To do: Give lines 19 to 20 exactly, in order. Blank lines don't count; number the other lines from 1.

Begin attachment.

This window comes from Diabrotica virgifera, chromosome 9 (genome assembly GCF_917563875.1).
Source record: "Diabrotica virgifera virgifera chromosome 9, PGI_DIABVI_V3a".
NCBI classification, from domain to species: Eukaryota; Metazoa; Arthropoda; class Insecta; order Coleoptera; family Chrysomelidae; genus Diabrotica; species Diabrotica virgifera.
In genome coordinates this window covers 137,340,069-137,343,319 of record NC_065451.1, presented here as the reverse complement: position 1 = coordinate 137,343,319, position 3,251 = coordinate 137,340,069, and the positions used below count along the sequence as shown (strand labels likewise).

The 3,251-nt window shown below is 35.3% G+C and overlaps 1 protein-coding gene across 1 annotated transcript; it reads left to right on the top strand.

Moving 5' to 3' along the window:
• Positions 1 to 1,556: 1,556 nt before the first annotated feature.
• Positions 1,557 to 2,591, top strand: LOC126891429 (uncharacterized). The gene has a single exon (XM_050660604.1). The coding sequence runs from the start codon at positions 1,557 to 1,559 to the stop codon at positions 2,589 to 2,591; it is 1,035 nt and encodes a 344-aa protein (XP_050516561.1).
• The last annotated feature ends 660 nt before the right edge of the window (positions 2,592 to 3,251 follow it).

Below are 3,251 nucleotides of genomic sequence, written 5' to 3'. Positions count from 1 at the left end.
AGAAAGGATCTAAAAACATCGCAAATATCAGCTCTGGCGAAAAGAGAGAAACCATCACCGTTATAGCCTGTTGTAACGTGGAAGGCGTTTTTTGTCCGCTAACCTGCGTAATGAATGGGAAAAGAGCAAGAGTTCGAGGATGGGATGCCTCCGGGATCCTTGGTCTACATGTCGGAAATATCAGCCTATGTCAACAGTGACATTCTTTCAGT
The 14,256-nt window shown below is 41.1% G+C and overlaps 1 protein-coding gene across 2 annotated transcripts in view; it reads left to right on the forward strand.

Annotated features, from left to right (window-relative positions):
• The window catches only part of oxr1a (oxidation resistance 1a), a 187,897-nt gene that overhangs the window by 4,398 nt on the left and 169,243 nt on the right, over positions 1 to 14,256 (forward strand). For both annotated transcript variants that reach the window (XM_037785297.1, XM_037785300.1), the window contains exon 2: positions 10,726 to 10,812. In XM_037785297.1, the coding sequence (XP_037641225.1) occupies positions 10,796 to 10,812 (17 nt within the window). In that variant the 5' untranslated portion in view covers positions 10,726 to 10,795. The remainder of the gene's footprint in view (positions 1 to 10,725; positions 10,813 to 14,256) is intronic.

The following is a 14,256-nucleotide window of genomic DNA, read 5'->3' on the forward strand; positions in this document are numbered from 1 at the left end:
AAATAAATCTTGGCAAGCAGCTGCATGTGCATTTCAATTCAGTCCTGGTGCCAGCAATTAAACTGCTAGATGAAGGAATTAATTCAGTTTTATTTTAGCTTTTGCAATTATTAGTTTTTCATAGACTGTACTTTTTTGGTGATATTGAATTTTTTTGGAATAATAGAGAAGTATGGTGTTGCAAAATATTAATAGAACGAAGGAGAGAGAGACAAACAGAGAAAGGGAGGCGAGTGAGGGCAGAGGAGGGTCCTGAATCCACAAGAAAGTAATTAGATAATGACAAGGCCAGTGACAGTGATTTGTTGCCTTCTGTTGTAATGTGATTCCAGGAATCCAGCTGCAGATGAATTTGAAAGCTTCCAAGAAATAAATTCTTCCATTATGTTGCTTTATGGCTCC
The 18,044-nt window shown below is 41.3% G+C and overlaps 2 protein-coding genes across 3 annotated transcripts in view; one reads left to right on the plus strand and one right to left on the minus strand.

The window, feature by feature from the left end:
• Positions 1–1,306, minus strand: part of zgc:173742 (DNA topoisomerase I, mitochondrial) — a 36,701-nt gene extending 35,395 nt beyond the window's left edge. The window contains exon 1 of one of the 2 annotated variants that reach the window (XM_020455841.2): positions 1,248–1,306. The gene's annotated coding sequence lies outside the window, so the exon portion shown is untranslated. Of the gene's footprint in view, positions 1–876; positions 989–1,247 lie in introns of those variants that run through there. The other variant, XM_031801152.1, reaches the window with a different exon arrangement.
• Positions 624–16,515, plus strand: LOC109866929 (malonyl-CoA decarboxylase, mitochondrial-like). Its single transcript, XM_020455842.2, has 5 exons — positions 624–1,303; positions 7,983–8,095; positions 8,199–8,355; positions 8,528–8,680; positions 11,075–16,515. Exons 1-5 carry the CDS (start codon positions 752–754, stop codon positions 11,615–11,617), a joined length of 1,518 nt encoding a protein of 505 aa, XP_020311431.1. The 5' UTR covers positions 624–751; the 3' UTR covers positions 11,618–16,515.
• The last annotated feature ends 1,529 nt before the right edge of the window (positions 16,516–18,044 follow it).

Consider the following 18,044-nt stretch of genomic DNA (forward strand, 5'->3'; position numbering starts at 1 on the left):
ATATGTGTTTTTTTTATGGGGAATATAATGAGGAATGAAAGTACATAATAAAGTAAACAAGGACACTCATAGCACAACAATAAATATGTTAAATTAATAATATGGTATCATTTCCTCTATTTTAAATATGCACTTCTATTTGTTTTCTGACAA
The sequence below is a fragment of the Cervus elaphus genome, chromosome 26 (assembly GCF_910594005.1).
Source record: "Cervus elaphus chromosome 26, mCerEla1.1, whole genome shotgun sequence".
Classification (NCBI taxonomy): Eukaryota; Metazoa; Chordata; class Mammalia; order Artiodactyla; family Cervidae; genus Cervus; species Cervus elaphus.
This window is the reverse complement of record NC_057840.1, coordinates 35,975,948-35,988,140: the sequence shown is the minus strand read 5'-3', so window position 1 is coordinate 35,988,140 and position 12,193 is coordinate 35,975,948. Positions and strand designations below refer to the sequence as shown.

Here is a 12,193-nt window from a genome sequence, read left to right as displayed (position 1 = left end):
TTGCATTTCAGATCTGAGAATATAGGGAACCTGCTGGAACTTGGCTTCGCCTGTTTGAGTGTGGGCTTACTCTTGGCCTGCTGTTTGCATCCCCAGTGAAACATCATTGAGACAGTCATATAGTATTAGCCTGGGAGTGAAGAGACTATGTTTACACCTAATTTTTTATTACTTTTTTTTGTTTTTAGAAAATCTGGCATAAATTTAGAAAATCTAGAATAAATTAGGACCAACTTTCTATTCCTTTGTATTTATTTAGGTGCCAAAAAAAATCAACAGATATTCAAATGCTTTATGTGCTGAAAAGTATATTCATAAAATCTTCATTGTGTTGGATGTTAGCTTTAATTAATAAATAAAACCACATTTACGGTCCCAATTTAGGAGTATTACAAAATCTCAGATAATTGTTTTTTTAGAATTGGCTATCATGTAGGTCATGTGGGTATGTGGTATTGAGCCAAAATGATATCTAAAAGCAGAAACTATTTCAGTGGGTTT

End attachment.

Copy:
• Positions 1–1,306, minus strand: part of zgc:173742 (DNA topoisomerase I, mitochondrial) — a 36,701-nt gene extending 35,395 nt beyond the window's left edge. The window contains exon 1 of one of the 2 annotated variants that reach the window (XM_020455841.2): positions 1,248–1,306. The gene's annotated coding sequence lies outside the window, so the exon portion shown is untranslated. Of the gene's footprint in view, positions 1–876; positions 989–1,247 lie in introns of those variants that run through there. The other variant, XM_031801152.1, reaches the window with a different exon arrangement.
• Positions 624–16,515, plus strand: LOC109866929 (malonyl-CoA decarboxylase, mitochondrial-like). Its single transcript, XM_020455842.2, has 5 exons — positions 624–1,303; positions 7,983–8,095; positions 8,199–8,355; positions 8,528–8,680; positions 11,075–16,515. Exons 1-5 carry the CDS (start codon positions 752–754, stop codon positions 11,615–11,617), a joined length of 1,518 nt encoding a protein of 505 aa, XP_020311431.1. The 5' UTR covers positions 624–751; the 3' UTR covers positions 11,618–16,515.